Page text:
Study: Farms, Hydropower at Risk in West’s Changing Climate

Climate change could upset the complex interplay of rain, snow and temperature in the West, hurting food production, the environment and electrical generation at dams, the federal government warned Tuesday.

Some areas could get more rain and less snow, reducing the snowmelt flowing into reservoirs in the summer when farmers need it to irrigate, the U.S. Bureau of Reclamation report said. Higher temperatures would mean more evaporation from reservoirs, particularly in California’s Sacramento and San Joaquin river basins.

Water Rate Subsidies Coming to San Diego

Relief from spiking water rates for low-income residents in San Diego could be available as soon as summer 2017.

In the wake of 40 percent rate increases over four years that the City Council approved last November, the city is creating a special assistance fund for the poorest among its roughly 280,000 ratepayers. The fund, which the council approved unanimously last week, will come from tax-deductible donations and possible matching funds from corporations or the city’s general fund.

Santa Barbara Rejects Subsurface Water Intake For Desalination Plant

The city of Santa Barbara won’t pursue a subsurface ocean intake for its desalination plant after a study revealed that the process would either be infeasible or fail to meet the city’s needs.

Like most desalination plants, the city’s plant has an open water intake pipe in the ocean, but environmentalists say that process kills microorganisms and other sea life. In response to the concerns, the city commissioned a study to evaluate six different ways to extract water through a subsurface — from the seabed — process.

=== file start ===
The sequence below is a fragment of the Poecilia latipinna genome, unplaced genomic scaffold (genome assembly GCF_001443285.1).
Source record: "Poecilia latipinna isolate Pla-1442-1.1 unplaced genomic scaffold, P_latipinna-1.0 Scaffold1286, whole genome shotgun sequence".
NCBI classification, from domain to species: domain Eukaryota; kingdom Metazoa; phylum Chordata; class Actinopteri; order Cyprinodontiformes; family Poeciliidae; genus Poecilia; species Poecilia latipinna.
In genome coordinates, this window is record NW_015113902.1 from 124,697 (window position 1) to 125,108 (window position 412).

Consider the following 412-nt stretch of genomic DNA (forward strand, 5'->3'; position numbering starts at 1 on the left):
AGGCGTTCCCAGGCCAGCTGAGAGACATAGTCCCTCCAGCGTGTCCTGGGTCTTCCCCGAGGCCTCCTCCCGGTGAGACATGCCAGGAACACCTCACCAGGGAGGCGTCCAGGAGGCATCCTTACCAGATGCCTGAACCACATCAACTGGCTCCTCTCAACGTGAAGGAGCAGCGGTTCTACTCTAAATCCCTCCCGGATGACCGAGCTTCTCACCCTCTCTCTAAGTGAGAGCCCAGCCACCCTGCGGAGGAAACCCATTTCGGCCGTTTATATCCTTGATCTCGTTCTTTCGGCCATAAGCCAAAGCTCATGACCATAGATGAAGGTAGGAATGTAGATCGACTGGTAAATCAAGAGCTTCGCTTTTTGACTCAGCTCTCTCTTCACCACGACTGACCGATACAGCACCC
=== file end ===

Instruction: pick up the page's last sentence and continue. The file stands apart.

VIDEO: Farming in an Age of Drought

Jesus Ramos is a first-generation Mexican immigrant and farm owner who, after coming to America to work as a field hand, grew his business into a 140-acre orange farm. But today, Jesus and his family’s way of life is under threat. California is experiencing an unprecedented drought and the exceptionally dry conditions are particularly alarming for farming communities like Terra Bella, where Jesus lives and works.

 

Au-gust of News Episode 2—California Water Crisis

Drought conditions in California have actually improved this week as a steady stream of storms and rain pelted the state, according to this week’s Drought Monitor report.

Currently, about 74 percent of the state is experiencing severe drought, a 10 percent improvement over last week’s report. However, the California drought has caused unparalleled devastation to the region, and will continue to do so barring any significant increase in annual rainfall or extreme intervention.

California Snowpack Returns, but Fears Held for Future

California’s main water reservoir — its mountain snowpack — has made a triumphant return to the Sierra Nevada following severe shortfalls in recent years.

A string of winter storms boosted by El Niño has restored much of the mountain snow that melts through summer to help top up the state’s reservoirs, but the prognosis for the decades ahead remains grim.Climate change is projected to corrode California’s snowpack, forcing water officials to rethink how they store and distribute water in a state that’s prone to prolonged droughts.

Largest California Reservoirs Releasing Water for Flood Safety

After years of drought, Northern California has so much water that the state’s two largest reservoirs are releasing water to maintain flood-control safety.

The water releases from Shasta Lake and Lake Oroville don’t mean the drought is over. But they represent the latest evidence that drought conditions are easing as El Niño has brought meaningful amounts of rain and snow to Northern California for the first time since 2012. Yet the free-flowing water remains a significant source of controversy throughout Northern California.

How Water From Mexico Can Save the Salton Sea

Filling the Salton Sea with imported water from Mexico is not a new idea. The proposal has been around in one form or another since the 1970s. While the idea has a track record of inspiring excitement, support hasn’t translated to funding.

Previous studies – including by the U.S. Bureau of Reclamation and the Salton Sea Authority – deemed it too costly to pull off. But the tides have changed. At the beginning of 2018 the Imperial Irrigation District is set to cut off flow of water from Colorado River into the Salton Sea, as required by the 2003 Quantification Settlement Agreement.